The Chemical Brothers: Coming to a theater near you.
With Don’t Think, The Chemical Brothers captures its live show on film.
By Joshua P. Ferguson|
You find yourself bathed in a kryptonite-green glow. Speakers stacked in front of you blow your hair backward with their bass bellows. The screams of joy, 50,000 strong, erupt all around you as two men take to a circular platform crowded with a dizzying array of blinking lights, knobs, sliders and wires. The shadow of Japan’s Mount Takenoko looms in the background. And yet you’re munching on popcorn and seated in a cushy reclining chair at a movie theater.
Such is the experience that the Chemical Brothers and visual collaborator Adam Smith are bringing to the silver screen with Don’t Think, a feature-length “concert movie.” Using 20 cameras, Smith, who serves as the film’s director, captured the sights, sounds and spectacle of the British duo’s headlining set at Japan’s Fuji Rock festival last July, and now the trio is releasing it around the world. It hits multiple screens throughout Chicago on Wednesday 1 (with an exclusive pre-screening at the ShowPlace ICON Theater on Thursday 26).
Alongside acts like Daft Punk and the Prodigy, the Chemical Brothers’ Tom Rowlands and Ed Simons represent for dance music’s first golden era in the ’90s. They helped propel the rave scene to popularity with their mix of heavy breakbeats, acid basslines, techno flourishes and house rhythms. The musical brothers, who consider longtime visual partner Smith a third member, have maintained a massive following over the span of their two-decade career. A show almost identical to the one they’re putting in theaters came to Chicago for the opening night of North Coast Music Festival’s debut in 2010, helping cement the three-day rave as an enduring part of Chicago’s festival season.
Previewing the film, it’s easy to see why. The sea of faces alone, wide-eyed in pure ecstasy—probably because a healthy cross-section was actually on Ecstasy—is testament to the psychedelic sensory overload on display. As Rowlands and Simons trigger beats and tweak sounds, silhouettes of people flying, falling, kissing, breaking and swinging cascade across a two-story LED-screen backdrop. During the acid barrage of “Horse Power,” an origami stallion careens in circles. In another sequence, paired with the breakbeat techno of “Saturate,” paintballs fly out from every angle, exploding into bursts of yellow, orange and green.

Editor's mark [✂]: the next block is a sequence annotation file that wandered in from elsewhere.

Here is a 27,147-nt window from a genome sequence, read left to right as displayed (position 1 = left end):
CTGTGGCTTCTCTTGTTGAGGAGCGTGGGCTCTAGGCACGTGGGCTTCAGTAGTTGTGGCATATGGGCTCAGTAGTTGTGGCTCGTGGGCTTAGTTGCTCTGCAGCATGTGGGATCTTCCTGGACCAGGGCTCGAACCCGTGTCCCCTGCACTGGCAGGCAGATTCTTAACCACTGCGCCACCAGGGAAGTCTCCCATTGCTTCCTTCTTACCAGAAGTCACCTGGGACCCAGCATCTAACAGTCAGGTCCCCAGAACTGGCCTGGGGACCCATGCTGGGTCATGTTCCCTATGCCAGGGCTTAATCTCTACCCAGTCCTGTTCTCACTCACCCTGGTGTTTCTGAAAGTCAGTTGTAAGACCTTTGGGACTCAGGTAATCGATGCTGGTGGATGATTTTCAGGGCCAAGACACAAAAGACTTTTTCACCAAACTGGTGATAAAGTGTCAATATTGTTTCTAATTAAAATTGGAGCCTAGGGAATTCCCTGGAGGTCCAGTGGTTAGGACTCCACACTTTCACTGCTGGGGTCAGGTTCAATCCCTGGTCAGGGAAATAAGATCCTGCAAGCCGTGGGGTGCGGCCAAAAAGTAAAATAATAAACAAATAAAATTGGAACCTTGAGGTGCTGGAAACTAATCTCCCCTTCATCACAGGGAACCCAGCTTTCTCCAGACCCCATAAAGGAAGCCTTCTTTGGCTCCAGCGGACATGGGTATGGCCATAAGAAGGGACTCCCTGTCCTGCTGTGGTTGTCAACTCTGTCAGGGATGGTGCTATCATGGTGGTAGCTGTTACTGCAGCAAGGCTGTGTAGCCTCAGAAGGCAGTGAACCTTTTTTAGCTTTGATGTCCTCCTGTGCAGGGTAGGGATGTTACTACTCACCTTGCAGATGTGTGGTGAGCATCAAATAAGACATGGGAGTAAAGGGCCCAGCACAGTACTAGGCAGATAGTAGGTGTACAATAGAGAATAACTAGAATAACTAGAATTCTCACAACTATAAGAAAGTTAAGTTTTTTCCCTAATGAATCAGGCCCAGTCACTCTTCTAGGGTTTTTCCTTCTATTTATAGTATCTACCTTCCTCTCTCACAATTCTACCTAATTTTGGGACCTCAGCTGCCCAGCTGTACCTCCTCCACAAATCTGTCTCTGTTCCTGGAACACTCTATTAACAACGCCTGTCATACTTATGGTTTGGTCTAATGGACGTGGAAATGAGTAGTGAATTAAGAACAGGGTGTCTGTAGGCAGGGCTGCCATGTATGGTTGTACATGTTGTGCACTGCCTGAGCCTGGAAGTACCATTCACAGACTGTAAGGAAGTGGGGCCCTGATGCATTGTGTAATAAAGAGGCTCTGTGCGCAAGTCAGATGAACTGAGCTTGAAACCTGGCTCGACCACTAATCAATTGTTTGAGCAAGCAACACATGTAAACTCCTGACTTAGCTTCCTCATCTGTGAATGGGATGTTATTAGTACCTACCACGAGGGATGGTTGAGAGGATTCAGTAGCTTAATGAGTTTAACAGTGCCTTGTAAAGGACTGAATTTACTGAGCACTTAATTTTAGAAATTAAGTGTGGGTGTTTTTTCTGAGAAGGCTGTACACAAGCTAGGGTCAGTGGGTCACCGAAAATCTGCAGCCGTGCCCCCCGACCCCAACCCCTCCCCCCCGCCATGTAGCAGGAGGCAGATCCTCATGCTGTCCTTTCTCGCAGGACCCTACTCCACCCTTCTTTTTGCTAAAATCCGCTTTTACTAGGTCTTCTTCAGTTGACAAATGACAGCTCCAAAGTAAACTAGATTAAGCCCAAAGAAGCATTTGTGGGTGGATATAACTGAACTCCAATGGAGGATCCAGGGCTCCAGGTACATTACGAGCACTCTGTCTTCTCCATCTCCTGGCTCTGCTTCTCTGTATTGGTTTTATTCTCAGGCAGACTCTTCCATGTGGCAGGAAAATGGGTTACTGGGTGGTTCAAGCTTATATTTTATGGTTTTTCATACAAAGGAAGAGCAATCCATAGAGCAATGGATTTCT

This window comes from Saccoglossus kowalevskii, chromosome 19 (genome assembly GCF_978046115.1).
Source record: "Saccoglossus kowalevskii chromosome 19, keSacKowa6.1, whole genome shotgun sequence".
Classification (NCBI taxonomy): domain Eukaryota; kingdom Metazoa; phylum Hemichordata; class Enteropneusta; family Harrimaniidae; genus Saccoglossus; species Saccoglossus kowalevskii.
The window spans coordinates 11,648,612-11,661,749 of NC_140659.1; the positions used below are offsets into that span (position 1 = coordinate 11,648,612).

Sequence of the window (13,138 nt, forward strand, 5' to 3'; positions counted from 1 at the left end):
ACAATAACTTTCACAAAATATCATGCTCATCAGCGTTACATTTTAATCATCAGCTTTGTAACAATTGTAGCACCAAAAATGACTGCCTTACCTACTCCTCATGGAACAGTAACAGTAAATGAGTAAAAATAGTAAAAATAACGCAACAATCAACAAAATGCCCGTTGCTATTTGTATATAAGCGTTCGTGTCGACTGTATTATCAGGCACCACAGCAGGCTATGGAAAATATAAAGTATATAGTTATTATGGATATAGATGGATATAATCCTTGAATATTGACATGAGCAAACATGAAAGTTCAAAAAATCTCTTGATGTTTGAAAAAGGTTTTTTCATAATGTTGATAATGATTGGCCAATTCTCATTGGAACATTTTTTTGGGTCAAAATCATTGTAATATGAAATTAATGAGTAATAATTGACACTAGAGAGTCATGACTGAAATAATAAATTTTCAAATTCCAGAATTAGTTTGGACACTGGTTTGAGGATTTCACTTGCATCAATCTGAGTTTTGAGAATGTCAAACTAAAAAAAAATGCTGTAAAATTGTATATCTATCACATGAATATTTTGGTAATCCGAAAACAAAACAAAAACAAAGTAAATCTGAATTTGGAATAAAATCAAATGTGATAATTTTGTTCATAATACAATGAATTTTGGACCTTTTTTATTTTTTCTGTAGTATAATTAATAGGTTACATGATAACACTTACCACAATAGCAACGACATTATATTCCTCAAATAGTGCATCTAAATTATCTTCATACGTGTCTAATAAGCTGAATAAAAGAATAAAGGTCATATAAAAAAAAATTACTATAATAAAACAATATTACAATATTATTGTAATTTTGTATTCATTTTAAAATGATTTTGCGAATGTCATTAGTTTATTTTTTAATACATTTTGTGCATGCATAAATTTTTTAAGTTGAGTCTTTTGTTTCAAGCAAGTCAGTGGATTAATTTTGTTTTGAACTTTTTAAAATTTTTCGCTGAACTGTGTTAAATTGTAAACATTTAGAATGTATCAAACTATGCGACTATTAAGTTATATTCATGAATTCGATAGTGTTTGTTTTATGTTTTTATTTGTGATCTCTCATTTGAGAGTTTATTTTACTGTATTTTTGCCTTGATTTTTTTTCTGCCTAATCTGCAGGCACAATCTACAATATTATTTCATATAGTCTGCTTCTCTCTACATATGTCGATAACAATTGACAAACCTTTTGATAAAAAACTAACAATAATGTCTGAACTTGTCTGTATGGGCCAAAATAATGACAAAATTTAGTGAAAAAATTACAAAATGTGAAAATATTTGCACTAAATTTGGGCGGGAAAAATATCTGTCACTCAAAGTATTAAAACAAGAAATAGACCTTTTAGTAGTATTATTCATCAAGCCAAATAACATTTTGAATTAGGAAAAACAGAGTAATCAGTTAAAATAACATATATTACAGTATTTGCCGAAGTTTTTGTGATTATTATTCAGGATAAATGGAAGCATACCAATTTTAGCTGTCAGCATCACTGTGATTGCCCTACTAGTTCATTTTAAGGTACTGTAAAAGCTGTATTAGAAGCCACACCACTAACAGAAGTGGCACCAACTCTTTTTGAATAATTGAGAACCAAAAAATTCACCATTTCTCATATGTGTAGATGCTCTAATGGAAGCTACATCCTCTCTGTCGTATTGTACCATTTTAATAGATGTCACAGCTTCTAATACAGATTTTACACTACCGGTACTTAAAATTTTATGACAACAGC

The Chem’s live show is such an audiovisual treat London’s The Times compared it to shows by ’60s psych masters Pink Floyd. While Don’t Think can’t come close to conveying the full force of the Chemical Brothers’ live show, it does shed a rainbow of laser light on the power of this type of concert experience.
With the Ultra and Coachella lineups announced, we’re headed into another year of large-scale live shows—and the commonly registered complaint that the beat-driven variety is nothing but a bunch of dudes fiddling with Facebook onstage no longer holds weight.
Deadmau5’s animated mau5head is but one example of the lengths electronic musicians go to to compete with bands. Glitch purveyor Amon Tobin’s Technicolor space trip uses cutting-edge 3-D video-mapping, and dubstep megastar Skrillex’s current show harnesses the same motion-capture trickery that fuels Xbox’s Kinect.
On the local level, electro-dubstep duo Midnight Conspiracy is unveiling a graphics-heavy LED light show for three shows across the next three months. So, regardless of the medium, dance music wants to rule your next concertgoing experience. You’d be a fool not to oblige.
The Chemical Brothers’ Don’t Think debuts on Thursday 26. Go to fathomevents.com for more info.